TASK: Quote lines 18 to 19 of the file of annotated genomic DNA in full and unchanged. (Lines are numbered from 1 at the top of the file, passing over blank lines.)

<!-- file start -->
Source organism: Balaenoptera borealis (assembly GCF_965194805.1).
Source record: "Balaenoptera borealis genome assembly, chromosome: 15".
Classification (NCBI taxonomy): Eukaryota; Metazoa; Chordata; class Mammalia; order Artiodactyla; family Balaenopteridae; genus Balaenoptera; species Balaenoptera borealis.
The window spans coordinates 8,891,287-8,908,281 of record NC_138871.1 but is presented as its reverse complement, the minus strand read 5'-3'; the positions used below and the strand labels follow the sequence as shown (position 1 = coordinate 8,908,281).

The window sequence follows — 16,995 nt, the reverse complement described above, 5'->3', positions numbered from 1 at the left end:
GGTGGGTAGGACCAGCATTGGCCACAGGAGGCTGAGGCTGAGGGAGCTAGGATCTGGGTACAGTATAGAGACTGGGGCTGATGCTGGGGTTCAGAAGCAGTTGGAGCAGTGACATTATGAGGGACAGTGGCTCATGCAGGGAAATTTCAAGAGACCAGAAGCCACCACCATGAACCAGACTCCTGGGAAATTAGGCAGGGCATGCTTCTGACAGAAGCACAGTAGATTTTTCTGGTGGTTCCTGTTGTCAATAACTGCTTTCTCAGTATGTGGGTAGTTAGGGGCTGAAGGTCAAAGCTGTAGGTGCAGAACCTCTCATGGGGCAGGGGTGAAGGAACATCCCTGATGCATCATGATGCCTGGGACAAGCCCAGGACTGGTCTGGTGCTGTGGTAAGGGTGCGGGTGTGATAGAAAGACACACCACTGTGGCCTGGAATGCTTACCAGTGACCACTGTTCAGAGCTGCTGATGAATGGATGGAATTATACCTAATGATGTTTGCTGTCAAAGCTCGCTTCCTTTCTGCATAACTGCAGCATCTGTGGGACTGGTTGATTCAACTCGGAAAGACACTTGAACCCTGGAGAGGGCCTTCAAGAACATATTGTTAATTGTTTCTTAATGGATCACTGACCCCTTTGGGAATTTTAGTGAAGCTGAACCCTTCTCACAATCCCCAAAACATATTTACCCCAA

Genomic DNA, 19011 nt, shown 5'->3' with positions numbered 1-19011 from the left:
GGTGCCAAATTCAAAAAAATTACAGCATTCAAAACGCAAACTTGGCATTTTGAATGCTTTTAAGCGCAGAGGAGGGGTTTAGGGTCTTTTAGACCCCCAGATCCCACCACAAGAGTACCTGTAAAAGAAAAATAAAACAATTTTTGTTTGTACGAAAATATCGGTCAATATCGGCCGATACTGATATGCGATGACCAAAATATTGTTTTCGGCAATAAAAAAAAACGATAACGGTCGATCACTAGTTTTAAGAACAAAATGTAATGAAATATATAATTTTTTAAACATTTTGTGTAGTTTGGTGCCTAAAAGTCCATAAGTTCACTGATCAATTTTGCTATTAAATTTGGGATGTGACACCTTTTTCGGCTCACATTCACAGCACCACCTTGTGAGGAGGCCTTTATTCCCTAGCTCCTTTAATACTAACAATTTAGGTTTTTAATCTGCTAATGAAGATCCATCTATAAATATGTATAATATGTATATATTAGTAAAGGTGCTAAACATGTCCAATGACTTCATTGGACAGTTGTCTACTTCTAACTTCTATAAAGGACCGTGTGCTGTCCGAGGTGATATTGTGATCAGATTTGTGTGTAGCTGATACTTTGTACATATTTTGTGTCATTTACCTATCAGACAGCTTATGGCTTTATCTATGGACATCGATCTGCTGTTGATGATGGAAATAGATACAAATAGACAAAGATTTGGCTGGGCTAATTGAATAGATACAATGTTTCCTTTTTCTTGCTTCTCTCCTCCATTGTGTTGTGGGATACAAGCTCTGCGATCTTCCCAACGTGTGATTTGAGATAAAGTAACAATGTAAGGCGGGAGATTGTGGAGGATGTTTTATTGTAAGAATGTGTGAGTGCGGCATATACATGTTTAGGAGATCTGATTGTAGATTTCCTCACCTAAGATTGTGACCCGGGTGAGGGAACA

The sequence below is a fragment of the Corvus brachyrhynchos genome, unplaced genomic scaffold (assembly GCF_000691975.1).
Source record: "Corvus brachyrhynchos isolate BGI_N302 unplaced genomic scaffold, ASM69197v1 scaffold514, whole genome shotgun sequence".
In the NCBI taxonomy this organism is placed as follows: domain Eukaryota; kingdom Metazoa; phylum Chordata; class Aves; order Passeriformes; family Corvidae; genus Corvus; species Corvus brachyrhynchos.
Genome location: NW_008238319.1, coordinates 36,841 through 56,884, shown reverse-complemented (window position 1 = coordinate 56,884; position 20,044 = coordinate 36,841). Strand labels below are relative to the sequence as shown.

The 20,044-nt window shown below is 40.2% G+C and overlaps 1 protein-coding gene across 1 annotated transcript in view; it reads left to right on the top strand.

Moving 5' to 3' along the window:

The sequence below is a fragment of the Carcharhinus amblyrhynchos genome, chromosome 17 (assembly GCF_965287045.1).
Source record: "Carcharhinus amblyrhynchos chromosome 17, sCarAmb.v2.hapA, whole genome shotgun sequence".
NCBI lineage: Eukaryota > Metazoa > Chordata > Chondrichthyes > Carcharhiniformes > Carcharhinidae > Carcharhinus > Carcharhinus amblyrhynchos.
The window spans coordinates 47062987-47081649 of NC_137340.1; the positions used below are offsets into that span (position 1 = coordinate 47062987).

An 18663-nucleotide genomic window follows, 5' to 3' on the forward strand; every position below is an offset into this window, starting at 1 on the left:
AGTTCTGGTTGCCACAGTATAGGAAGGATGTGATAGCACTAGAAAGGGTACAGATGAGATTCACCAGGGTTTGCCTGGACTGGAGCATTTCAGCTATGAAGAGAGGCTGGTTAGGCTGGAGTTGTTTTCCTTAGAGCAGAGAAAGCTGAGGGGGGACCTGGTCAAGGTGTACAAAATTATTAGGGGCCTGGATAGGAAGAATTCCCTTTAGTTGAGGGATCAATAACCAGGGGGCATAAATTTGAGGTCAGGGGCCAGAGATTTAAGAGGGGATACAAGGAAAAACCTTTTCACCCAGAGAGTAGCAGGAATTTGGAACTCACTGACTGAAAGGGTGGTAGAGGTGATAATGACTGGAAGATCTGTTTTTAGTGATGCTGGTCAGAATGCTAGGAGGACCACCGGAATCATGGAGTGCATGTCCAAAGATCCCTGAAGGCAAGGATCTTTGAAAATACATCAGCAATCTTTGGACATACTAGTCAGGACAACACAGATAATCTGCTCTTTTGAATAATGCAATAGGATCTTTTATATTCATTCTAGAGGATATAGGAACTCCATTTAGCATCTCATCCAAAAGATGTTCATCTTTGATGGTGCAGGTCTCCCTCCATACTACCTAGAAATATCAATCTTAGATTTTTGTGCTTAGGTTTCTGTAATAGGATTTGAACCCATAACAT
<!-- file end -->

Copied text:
The window spans coordinates 47062987-47081649 of NC_137340.1; the positions used below are offsets into that span (position 1 = coordinate 47062987).

An 18663-nucleotide genomic window follows, 5' to 3' on the forward strand; every position below is an offset into this window, starting at 1 on the left: